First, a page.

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silicone microdroplet thus far has given me the most improvement in my rolling/depressed scars. I see Dr Resnik in Aventura, FL for it, and it has worked wonders for me. I also am on long term low dose accutane treatment (10 mg per day) and after many rounds of silicone and the accutant, my skin is 180 degrees for the better. That's what I love about silicone is that I can do it while on accutane, and I need to stay on accutane because I never stop breaking out. I have tried dermabrasion, deep fx, punch excisions, smootbeam, subcision, all w/ no results, but silicone has really been a lifesaver for me. I'm still not totally happy and will continue the silicone, but it is so much better, and IMHO it's the ONLY thing that works PERMANENTLY!

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I didn't get a good feeling from the plastic surgeon. He could be a great doctor, but I just didn't feel like he had much experience with acne scars.. so I'm going to have a consultation with a dermatologist named Dr. Adler. Wish me luck!

Here's his website if you're interested

http://dallascosmeticcenter.com/procedures_acnescarring.html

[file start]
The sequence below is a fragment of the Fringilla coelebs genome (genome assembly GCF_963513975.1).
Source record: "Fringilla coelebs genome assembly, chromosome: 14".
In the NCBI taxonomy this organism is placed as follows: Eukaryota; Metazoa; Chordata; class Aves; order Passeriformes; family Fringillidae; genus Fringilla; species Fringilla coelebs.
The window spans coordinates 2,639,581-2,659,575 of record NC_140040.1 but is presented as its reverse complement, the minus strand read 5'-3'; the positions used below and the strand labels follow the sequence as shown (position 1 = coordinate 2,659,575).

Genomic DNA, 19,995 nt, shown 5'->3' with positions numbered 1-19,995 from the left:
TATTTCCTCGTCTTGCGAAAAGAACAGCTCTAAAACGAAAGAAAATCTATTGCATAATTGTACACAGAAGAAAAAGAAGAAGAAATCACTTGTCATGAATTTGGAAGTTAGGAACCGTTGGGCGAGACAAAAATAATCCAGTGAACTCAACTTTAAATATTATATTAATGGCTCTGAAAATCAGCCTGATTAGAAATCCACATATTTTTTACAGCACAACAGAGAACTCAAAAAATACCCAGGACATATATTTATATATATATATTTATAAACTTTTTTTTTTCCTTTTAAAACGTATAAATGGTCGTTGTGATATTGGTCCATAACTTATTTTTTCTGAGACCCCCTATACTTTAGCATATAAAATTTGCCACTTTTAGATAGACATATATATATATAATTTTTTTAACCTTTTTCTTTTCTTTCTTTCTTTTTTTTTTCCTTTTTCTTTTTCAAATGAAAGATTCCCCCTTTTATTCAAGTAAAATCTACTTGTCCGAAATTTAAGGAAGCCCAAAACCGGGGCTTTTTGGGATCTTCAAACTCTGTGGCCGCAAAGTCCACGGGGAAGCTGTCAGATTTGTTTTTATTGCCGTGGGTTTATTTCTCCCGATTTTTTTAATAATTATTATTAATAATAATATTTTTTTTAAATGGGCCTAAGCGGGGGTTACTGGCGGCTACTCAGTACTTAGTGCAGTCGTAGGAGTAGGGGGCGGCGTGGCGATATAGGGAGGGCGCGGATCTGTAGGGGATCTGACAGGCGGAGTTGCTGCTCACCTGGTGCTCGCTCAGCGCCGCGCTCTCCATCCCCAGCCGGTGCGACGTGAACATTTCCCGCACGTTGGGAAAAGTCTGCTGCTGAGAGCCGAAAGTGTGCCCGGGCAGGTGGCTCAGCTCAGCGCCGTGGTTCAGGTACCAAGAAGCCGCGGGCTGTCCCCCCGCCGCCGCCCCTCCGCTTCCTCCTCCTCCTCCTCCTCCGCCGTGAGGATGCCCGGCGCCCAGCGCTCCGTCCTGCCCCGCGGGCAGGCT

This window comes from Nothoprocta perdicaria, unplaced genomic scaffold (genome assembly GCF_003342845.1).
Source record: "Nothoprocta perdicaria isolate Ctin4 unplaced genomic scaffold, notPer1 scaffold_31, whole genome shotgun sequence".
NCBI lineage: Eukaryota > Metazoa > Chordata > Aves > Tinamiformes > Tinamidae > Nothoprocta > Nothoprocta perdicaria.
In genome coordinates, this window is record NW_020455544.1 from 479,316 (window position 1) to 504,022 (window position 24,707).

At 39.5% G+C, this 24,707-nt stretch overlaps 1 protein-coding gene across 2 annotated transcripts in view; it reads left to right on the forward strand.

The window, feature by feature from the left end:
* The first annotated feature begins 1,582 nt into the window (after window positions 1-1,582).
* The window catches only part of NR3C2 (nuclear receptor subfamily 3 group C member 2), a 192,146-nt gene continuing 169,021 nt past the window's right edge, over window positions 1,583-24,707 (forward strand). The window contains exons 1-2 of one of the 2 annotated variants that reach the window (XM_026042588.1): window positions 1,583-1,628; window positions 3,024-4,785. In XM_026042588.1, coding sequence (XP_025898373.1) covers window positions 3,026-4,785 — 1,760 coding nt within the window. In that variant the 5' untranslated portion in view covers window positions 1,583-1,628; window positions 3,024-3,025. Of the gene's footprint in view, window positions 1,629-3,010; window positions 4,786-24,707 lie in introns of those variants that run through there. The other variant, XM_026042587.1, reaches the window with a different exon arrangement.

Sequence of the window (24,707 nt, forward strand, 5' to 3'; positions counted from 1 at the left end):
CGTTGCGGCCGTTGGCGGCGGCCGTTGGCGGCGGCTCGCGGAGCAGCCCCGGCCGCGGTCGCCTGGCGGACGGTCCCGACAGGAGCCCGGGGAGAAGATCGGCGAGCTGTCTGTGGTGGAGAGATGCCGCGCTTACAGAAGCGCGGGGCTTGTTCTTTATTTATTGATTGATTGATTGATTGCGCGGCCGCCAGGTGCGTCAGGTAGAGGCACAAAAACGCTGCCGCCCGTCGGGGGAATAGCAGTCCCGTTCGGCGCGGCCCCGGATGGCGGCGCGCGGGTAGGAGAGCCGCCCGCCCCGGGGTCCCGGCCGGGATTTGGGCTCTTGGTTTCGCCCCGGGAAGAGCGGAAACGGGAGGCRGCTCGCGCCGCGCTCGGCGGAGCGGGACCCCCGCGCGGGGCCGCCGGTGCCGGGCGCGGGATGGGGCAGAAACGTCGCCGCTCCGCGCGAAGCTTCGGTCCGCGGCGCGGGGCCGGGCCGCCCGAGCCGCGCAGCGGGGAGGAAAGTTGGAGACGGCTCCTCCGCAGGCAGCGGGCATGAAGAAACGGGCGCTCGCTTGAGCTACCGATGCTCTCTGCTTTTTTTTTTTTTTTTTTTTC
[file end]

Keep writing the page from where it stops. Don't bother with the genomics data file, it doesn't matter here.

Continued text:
I think I'm just going to go with subcision/filler and tca cross. The only thing is I felt like he might not have much experience because he didn't have 1 before and after picture of subcision or tca. But he's the only one I've found in my area that offeres these procedures. I'm going to think about it and if I do get the treatments I will update and post pictures on here hopefully.

Just be warned, fillers are inherently temporary. The results that you get from procedures like subcision, TCA cross, and laser resurfacing, after the initial swelling has gone down, is permanent, as long as you don't get more scars, but fillers are, by and large, temporary, unless you get one of those permanent fillers, which are risky and untested.

Is it a big deal if the doctor doesn't have any before and after pictures?